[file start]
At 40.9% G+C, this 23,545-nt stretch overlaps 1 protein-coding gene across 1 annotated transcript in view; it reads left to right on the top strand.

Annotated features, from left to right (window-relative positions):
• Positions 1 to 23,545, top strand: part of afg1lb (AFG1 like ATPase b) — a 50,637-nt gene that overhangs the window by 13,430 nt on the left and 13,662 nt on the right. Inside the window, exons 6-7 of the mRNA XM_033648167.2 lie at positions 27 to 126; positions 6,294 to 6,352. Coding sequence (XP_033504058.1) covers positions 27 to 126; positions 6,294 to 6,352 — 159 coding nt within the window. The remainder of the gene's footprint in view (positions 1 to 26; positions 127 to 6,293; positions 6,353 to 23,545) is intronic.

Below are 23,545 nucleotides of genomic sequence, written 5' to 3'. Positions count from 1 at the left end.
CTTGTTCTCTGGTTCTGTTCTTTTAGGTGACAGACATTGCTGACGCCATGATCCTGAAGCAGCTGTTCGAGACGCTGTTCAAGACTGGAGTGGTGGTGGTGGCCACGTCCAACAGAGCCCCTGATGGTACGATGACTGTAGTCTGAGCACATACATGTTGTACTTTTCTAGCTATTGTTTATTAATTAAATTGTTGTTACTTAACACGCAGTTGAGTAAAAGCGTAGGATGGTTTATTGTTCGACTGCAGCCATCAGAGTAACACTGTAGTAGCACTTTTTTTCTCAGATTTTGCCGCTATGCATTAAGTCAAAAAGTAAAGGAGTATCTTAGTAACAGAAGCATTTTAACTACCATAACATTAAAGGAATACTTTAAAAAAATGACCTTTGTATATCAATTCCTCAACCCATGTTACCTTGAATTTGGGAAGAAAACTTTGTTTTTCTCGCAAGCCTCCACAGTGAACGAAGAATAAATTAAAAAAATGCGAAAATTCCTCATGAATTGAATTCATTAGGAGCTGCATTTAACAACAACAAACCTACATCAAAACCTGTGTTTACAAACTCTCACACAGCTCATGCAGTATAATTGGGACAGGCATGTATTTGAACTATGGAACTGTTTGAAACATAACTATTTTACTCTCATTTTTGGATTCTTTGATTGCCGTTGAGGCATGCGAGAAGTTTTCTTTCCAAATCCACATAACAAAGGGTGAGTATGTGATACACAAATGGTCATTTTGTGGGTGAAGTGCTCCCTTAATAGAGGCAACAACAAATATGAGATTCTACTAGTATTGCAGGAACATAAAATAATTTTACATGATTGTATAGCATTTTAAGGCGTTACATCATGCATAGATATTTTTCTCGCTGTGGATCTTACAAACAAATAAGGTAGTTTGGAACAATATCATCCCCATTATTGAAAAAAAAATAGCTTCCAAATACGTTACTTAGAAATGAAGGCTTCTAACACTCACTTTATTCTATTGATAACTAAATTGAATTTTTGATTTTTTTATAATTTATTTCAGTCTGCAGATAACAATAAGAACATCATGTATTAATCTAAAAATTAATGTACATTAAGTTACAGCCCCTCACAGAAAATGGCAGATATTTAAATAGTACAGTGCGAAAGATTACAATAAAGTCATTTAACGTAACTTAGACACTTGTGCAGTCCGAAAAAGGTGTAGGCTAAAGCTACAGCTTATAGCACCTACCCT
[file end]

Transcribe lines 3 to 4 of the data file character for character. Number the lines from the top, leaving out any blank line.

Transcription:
• Positions 1 to 23,545, top strand: part of afg1lb (AFG1 like ATPase b) — a 50,637-nt gene that overhangs the window by 13,430 nt on the left and 13,662 nt on the right. Inside the window, exons 6-7 of the mRNA XM_033648167.2 lie at positions 27 to 126; positions 6,294 to 6,352. Coding sequence (XP_033504058.1) covers positions 27 to 126; positions 6,294 to 6,352 — 159 coding nt within the window. The remainder of the gene's footprint in view (positions 1 to 26; positions 127 to 6,293; positions 6,353 to 23,545) is intronic.

Below are 23,545 nucleotides of genomic sequence, written 5' to 3'. Positions count from 1 at the left end.